It’s exciting to know that you guys are dedicated to listening to your users. Are you guys mining your older resources to get a sense of what people have been asking for all along? One key need out there has been requested for YEARS, and that’s the ability to multiple-select within a field. In my own web searches for how to do this, I’ve found posts from people talking about it on boards as far back as 2006, and I know I’ve provided feedback multiple times, letting you guys know it would make managing my data so much more efficient. I hope you are, as you may find that there are some features that people have been asking for all along that seem to get lost in the shuffle or don’t get captured in the more recent methods of outreach.

    [Reply]

    Intuit QuickBase Reply:

    Derek — Thanks for your response! We’ve had a system in place — which you’re likely familiar with — for a number of years that allows customers to request enhancements (https://www.quickbase.com/db/bcygqv9yy) because its difficult to manually aggregate requests from places like forums and interpret them for our product development team in a meaningful way. As you can imagine the team wants to be able to bring all of our customer requests to life but we have to balance a number of variables when deciding on what to develop. So, in addition to the methods listed in the blog post, we’re also looking at tools for collecting customer feedback in a way that helps us prioritize product enhancements more efficiently. I will keep you posted.

    The multiple select within a field feature is at top of mind for us. Stay tuned :)

    ^ Alex

    [Reply]

    Alex Reply:

    Derek,
    Can you provide an example of how this could be used in a structured way? I’m struggling to understand how this could be helpful to the data I deal with. For sure, we have the need to select two or more things of a given category, but we just create two drop-down menus (or, in rare cases, a second relationship).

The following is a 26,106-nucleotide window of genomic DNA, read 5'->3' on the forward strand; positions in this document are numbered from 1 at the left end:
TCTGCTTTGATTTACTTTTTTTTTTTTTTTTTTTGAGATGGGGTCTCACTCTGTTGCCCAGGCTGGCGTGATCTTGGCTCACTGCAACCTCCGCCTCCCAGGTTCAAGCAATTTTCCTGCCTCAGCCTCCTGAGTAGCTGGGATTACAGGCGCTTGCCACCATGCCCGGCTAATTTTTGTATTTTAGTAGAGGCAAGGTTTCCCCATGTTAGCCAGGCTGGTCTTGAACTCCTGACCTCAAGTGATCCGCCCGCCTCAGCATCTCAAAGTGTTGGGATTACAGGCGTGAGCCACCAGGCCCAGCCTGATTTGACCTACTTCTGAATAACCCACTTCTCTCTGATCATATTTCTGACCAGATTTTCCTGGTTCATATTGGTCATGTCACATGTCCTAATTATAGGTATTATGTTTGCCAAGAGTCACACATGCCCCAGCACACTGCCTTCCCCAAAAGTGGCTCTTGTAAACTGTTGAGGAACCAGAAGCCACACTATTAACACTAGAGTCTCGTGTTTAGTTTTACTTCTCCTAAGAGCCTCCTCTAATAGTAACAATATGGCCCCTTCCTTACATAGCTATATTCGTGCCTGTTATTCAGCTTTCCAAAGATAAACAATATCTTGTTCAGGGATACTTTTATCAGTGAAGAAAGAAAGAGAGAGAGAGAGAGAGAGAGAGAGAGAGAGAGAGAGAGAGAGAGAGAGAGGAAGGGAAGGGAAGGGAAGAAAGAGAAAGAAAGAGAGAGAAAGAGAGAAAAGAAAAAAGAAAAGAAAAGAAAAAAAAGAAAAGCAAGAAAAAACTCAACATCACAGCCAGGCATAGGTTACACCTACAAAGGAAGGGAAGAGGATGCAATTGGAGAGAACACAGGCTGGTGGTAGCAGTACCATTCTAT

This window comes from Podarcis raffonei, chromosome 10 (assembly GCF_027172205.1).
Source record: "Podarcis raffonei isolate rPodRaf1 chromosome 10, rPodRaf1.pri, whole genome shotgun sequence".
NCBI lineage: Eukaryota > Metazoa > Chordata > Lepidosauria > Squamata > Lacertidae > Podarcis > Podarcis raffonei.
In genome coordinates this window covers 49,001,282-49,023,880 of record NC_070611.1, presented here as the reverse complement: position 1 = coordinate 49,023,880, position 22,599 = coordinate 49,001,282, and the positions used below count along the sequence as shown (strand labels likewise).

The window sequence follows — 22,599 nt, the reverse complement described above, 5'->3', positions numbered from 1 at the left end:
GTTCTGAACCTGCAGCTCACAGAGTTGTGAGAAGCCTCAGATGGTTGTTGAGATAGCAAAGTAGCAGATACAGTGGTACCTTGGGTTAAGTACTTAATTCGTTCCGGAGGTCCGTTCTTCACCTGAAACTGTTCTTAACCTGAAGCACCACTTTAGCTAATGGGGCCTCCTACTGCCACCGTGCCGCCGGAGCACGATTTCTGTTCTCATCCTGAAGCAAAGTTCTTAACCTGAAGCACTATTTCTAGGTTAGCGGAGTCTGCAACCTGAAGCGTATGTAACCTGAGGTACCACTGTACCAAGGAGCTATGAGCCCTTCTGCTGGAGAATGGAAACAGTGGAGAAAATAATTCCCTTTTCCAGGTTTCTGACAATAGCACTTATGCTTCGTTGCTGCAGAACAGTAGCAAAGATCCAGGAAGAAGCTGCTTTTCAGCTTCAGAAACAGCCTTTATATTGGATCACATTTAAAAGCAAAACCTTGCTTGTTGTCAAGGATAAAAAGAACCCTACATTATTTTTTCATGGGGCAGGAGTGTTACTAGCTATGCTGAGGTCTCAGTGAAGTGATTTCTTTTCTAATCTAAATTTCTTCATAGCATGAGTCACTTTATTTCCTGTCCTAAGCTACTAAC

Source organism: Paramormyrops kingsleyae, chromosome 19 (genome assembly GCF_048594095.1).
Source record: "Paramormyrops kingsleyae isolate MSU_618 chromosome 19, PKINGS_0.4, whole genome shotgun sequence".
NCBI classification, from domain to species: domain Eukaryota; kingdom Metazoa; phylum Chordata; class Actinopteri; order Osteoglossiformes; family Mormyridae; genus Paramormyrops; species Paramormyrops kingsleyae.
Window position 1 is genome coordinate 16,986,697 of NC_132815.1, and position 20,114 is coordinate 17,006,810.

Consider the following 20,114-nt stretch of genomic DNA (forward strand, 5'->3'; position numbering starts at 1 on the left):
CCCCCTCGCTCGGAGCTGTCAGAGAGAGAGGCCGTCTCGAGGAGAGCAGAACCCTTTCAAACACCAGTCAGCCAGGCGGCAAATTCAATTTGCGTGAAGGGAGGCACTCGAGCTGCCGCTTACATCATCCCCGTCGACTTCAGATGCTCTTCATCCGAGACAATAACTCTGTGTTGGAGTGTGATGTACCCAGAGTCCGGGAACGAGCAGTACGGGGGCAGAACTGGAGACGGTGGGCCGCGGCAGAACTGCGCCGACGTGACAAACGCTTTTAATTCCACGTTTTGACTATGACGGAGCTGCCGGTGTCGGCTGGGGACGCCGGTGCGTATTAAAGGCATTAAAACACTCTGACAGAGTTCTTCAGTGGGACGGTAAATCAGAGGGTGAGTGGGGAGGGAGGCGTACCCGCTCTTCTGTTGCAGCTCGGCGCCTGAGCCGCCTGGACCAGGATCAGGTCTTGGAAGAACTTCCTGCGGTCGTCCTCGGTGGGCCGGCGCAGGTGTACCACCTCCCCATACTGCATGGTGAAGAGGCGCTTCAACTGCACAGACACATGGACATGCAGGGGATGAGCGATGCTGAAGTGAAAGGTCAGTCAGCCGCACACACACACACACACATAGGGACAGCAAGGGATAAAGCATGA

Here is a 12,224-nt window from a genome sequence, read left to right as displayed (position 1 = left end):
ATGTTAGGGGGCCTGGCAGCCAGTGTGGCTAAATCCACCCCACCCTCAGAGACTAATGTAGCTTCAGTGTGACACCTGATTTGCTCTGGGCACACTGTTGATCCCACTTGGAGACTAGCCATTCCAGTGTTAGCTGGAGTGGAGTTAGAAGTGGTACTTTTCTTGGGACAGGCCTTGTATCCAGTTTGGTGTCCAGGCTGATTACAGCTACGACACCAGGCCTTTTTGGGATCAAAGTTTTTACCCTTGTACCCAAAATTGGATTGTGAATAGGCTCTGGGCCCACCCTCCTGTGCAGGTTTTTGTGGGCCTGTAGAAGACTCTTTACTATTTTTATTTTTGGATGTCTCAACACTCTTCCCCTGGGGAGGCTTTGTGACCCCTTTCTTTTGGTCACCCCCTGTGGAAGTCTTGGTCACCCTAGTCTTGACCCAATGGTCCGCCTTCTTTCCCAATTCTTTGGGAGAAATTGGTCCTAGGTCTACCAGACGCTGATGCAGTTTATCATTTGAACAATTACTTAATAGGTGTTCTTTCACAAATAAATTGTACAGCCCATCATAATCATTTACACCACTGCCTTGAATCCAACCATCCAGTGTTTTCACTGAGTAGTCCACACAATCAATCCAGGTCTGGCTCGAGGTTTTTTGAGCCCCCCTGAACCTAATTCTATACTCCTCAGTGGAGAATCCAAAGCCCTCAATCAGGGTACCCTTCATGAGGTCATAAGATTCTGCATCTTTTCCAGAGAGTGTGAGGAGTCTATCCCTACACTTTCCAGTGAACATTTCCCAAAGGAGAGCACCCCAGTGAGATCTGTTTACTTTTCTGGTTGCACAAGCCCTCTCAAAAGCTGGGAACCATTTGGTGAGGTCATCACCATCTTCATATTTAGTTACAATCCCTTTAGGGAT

Unless I’m missing something, I fear that an enhancement like this might unnecessarily complicate things; e.g., how would the multiple selections look in a CSV export? Would we then have to parse out the two (or more) selections from one cell?

    Look forward to hearing from you.

    To the QB feedback team — please, please take the default column tool back to the way it was. With the jquery droppable stuff you’re using, we can’t move a field more than 15 slots up or down without having to re-click the field. It looks flashy, but discourages us from cleaning up default reports.

    Thanks to both-
    Alex

    [Reply]

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  • Customer

    Your most recent release removed a feature that was critical to our business and you provided no advance notice and did not mention the change in your release notes either.  We are working with our QB rep but fear we are not getting an answer quick enough.  What is the best way to escalate this issue?  Thank you.

    [Reply]